Once more, Lawrence Shankland was the hero for the Hearts, as his 93rd-minute Edinburgh derby-winning goal in the Scottish Premiership condemned Hibernian. Early on, at Easter Road, penalty chaos ensued as both teams were convicted of handballs in the vicinity.
Typically lethal Shankland slashed his off the upright, and Martin Boyle was denied at the other end by the masterful save of keeper Zander Clark. The Hearts captain made amends for his error just as the game was doomed to a derby deadlock by curling the ball into the far corner, which ignited scenes of jubilation in the away end.
Hearts maintain a two-point lead over Kilmarnock in third place due to the late victor, whereas eighth-place Hibs are now eight points behind their city rivals. This spirited fixture is occasionally caught off guard in its nascent phases, but the customary derby apprehension degenerated swiftly into chaos.
The risk was invited by Rocky Bushiri’s flailing arm, and the defender was redeemed when John Beaton pointed to the location after examining the monitor.
Shankland, who has a pristine 15-for-15 record on penalties since his successful transfer to Tynecastle, appeared destined to score. The home crowd’s initial shock soon transformed into delight when the prolific striker’s penalty kick deflected off the post.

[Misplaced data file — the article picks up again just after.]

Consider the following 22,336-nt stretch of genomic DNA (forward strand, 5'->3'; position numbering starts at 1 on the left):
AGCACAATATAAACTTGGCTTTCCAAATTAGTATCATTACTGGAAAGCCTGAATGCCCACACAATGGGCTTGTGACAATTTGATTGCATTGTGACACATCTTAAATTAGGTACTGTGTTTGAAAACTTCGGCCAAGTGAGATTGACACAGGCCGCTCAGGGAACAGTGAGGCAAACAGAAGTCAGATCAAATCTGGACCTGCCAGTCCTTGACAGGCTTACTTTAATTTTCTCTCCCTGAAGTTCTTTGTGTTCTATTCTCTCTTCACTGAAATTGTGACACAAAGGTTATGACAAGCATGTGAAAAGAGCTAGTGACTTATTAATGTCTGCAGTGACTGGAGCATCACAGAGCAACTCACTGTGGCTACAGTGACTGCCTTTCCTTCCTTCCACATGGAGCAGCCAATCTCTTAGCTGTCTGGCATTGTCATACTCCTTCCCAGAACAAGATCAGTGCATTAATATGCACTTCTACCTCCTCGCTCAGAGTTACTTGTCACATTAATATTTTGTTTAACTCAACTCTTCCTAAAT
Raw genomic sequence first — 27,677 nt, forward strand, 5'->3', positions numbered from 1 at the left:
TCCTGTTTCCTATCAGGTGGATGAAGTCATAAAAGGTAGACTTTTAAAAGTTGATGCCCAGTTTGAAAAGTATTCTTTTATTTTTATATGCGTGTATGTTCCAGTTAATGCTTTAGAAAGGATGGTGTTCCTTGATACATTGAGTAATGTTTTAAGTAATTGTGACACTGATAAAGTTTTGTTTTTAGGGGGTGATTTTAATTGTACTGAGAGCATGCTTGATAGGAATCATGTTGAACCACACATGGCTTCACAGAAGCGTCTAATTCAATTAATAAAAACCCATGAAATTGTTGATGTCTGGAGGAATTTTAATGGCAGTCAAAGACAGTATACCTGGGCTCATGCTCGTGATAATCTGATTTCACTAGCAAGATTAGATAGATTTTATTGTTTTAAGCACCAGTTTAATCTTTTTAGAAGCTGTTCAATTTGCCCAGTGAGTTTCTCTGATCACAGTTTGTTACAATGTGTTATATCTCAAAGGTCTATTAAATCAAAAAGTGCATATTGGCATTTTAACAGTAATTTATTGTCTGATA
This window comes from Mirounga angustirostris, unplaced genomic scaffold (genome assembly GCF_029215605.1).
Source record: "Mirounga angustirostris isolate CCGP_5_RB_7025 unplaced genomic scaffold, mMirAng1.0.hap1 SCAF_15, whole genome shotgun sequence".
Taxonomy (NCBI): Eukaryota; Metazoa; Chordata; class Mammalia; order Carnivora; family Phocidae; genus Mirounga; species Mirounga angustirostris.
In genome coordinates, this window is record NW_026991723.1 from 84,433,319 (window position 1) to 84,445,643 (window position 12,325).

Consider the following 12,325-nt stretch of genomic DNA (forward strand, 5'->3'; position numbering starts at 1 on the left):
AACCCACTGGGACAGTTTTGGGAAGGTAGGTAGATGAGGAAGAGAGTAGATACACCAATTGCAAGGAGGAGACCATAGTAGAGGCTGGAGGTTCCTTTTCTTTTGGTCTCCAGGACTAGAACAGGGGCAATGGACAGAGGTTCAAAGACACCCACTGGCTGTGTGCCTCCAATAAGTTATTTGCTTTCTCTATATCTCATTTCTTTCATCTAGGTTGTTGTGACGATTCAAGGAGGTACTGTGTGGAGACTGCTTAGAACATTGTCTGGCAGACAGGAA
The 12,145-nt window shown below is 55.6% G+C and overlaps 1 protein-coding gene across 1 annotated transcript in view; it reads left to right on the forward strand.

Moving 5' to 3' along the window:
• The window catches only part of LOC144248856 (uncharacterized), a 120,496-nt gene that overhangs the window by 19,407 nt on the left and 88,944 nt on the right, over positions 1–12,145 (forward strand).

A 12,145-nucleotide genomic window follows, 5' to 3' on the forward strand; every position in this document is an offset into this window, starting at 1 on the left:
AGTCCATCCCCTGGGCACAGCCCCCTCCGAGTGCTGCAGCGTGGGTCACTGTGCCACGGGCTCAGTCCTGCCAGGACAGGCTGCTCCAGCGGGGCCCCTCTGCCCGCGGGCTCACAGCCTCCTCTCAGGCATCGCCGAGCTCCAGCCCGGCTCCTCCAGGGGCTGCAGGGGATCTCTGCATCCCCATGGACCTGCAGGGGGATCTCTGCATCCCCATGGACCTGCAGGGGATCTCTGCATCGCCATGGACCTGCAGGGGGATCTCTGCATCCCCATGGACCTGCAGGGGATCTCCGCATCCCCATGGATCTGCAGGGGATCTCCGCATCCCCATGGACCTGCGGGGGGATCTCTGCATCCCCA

An enraged Easter Road was given additional cause for jubilation when Hibs were awarded a penalty of their own, thanks to defender Kyle Rowles performing the duty of Clark by blocking Dylan Vente’s attempt.
As Boyle stepped up to the spot and sprawled to mightily deflect the Hibs talisman’s effort onto the upright, the custodian was forced to be on the tip of his tongue. With the exception of a few less conspicuous handball yells, the game’s intense beginning was devoid of quality.
Hibs dominated the game and created opportunities through substitute Elie Youan’s dynamism; visitors also missed chances through Kenneth Vargas and Shankland. However, Hearts are cognizant of the fact that they do not need to dominate in the presence of Shankland, and their perseverance was rewarded.
Games are won by major participants. Football can be that straightforward at times. Hearts performed significantly below the level anticipated from a group striving to establish itself as the best in the top division.
On derby day, their performances were meaningless to the victors, as Hibs were notorious for their feeble defence and forwardness. They rarely appeared to be a threat to the visitors. Success is paramount, and Hearts achieved precisely that with the aid of their lethal talisman.
The urgency of retaining Shankland’s services will rapidly supplant the concerns of the maroon supporters who have just removed themselves from the Easter Road rooftop. Hearts are but a reflection of the power by which they are formed in his absence.
Allowing the league’s leading scorer to score in the dying moments of a game they had the upper hand will disappoint Hibs. A momentary disruption in focus was sufficient.
Clark was hardly confronted with a noteworthy save request in front of a home audience desiring to witness the continuation of their recent successful derby record, despite the fact that they had promising periods and appeared lively.